Accused hit-list girl tearful in court

NORWALK Tears flowed freely in the juvenile court room at the Huron County courthouse Tuesday mornin
Sandusky Register Staff
May 24, 2010

 

NORWALK

Tears flowed freely in the juvenile court room at the Huron County courthouse Tuesday morning.

Clad in jeans, a dressy black and white top and with blond hair pulled back in a ponytail, the 16-year old-girl accused of penning a list of Norwalk High School students and teacher she "would like to kill" sobbed as she waited for her hearing.

Murmurs of "I'm scared," escaped her lips as she and her family were escorted to their seats 20 minutes after the hearing was supposed to start due to the tardiness of her public defender.

Magistrate Danita A. Gilbert stated this would be the first hearing regarding allegation that the minor was unruly. Unruly charges usually arise when minors are not attending school, listening to their guardians or are endangering the health and morals of oneself or others.

Following a brief introduction of her rights and further proceedings, Gilbert asked George Ford, the public defender representing the girl, what the girl's plea would be.

"Denial," Ford responded.

After entering the plea and comments from Chief Probation Officer Phillip Charville about this being a first-time offense, temporary rules were laid out.

The high school freshman, who was expelled in late April from the high school after her journal was found with the list, was placed on temporary probation and ordered to stay off school grounds and not contact anyone on the list.

Charville read the names of each name on the list for clarification.

"The most important part of this," Gilbert noted, "is no association with the listed people."

Ford asked why there were so many people.

"Because those are all the people that are listed on the hit list," Charville responded.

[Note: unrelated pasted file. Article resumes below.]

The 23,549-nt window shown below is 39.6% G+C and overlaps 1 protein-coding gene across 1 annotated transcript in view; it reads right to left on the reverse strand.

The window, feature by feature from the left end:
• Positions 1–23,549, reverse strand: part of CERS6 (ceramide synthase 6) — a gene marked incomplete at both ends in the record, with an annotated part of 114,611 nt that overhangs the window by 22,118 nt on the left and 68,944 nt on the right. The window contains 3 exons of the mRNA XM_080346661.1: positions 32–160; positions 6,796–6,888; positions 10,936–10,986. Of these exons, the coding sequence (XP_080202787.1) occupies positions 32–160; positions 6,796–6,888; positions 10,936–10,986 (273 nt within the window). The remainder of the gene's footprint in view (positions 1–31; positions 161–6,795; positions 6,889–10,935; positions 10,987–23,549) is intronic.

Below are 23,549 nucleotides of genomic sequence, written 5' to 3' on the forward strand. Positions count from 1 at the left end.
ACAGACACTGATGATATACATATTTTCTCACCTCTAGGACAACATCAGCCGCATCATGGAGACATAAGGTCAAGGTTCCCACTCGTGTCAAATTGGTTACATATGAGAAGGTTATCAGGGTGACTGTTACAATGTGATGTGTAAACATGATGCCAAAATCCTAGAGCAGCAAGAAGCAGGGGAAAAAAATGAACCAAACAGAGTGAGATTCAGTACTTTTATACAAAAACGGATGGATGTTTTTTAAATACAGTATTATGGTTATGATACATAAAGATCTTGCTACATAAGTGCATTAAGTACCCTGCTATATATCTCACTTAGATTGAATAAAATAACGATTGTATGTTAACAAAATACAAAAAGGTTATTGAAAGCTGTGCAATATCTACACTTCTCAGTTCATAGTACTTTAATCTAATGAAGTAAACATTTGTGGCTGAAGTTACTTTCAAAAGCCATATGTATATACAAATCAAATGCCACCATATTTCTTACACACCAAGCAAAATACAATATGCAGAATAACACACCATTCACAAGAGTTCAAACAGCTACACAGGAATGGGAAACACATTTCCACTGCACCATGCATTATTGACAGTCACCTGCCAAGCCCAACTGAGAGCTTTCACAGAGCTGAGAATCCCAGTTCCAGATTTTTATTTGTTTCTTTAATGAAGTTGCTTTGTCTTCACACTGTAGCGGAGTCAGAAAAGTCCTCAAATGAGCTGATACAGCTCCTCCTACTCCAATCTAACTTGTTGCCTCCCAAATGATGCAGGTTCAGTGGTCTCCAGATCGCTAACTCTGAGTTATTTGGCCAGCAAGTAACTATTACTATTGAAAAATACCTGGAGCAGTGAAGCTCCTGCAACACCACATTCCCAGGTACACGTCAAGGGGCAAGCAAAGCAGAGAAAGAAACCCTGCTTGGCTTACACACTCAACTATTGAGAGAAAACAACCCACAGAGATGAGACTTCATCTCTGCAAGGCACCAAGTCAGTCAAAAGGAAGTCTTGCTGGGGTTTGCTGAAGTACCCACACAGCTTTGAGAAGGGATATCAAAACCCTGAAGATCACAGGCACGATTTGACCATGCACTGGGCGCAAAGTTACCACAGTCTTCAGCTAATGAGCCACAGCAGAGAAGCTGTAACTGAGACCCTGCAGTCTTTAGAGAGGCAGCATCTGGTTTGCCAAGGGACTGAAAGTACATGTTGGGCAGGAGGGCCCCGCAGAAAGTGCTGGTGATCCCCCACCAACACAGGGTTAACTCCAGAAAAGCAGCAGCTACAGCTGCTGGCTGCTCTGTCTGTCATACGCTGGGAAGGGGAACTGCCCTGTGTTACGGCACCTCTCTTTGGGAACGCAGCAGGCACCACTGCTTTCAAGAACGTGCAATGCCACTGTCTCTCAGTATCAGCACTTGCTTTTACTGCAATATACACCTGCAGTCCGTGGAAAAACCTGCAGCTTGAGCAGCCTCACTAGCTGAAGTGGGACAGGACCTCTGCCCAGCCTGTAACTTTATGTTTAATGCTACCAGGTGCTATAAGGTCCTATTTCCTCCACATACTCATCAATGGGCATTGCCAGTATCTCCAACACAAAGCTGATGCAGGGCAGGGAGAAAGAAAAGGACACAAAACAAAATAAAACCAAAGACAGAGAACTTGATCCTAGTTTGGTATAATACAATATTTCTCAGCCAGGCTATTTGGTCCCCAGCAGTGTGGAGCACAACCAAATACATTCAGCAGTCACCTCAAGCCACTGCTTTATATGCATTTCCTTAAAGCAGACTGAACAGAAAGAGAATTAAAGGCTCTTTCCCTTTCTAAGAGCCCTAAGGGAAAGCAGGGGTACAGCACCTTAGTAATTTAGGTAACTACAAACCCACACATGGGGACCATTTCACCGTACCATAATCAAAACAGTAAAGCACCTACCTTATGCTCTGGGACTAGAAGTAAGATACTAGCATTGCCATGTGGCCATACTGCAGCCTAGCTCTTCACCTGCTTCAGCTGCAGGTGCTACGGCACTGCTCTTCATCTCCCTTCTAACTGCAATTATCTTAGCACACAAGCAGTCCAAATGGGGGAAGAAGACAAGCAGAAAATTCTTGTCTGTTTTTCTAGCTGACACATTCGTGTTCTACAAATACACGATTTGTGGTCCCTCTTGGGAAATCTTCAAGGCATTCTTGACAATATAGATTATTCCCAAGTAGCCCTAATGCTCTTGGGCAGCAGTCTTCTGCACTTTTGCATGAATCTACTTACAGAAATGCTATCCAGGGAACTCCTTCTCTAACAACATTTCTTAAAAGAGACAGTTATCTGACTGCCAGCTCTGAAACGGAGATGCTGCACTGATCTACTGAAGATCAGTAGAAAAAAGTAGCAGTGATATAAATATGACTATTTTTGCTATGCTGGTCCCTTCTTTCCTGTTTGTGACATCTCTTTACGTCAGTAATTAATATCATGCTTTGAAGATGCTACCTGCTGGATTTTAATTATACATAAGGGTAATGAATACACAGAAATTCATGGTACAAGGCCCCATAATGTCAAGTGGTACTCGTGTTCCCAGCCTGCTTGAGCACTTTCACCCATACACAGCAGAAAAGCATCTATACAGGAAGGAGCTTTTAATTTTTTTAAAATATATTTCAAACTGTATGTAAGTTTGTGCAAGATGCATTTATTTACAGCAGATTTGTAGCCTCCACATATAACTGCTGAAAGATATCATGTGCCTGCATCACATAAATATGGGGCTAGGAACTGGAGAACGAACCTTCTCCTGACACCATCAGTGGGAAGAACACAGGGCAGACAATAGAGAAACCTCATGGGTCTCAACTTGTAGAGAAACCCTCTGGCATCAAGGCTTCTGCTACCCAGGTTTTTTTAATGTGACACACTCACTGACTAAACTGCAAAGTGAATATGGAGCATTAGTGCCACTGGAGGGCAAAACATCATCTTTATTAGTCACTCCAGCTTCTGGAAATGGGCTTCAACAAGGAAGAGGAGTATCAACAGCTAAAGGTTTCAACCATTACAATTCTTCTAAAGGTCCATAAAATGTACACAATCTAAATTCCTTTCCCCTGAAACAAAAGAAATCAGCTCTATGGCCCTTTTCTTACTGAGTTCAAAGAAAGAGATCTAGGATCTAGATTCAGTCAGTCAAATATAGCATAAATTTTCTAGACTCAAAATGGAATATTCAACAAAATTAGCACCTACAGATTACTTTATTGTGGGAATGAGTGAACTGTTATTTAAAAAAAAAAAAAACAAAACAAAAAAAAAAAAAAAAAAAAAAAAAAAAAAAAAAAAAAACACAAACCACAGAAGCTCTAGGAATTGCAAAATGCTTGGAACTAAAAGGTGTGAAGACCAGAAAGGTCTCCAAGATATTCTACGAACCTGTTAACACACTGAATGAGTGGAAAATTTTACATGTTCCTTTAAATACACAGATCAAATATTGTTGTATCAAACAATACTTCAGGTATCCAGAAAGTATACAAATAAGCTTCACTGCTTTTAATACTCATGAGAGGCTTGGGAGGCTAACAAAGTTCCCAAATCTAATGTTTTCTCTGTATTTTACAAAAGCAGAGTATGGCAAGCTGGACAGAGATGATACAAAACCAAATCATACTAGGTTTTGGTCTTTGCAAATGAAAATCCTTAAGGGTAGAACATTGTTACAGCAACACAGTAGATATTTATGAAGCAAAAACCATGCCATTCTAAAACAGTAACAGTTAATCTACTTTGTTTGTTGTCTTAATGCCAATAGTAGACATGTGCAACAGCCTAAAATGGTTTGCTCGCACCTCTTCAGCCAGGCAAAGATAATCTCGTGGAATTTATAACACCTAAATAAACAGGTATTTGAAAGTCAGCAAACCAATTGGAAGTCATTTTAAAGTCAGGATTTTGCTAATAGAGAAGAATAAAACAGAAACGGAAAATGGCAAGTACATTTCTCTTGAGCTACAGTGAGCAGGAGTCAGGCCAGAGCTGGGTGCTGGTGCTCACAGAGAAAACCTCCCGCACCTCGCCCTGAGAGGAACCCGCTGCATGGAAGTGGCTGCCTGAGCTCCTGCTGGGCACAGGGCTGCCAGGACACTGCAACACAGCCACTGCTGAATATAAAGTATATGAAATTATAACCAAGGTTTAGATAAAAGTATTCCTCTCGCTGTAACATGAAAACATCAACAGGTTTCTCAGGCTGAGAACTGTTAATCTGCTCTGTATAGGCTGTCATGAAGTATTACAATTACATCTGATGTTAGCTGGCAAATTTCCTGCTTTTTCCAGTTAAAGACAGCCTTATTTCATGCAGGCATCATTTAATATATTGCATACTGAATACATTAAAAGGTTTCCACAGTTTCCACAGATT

Gilbert went on to stress that no association meant no communication through e-mail, cell phone, note or via friends.

"I don't talk to anyone really," the girl responded.

She exited the courtroom with her head down. Only once did she look up, eyes falling upon her mother who walked by her daughter's side. Her mother quietly said, "It'll be OK."

The girl is attending counseling and home-schooling with a tutor after the April incident that sparked her school expulsion and unruly charge.

Officer David Smith of the Norwalk Police Department filed a complaint April 20, declaring the teen unruly after being contacted by Norwalk High School Assistant Principal Brad Cooley. A staff member at the high school stumbled upon a notebook with the girl's name one the first page and a list of people she "would like to kill" on the third page.

After administering a risk assessment, police determined the girl was not a threat and no further action would be taken beyond the unruly charge.

Although unruly charges cannot lead to placement in a detention facility, if the girl were to break her probation, she could be found delinquent and charges could be harsher.

A court date to hear the case has not been set. The temporary probation is to last for about four to six weeks, which would give Ford, her public defender, and the girl time to prepare their case.

As the girl left the courtroom, Ford told her to give him a call. She said she didn't know his number. He said to look it up in the phone book under "Public Defender."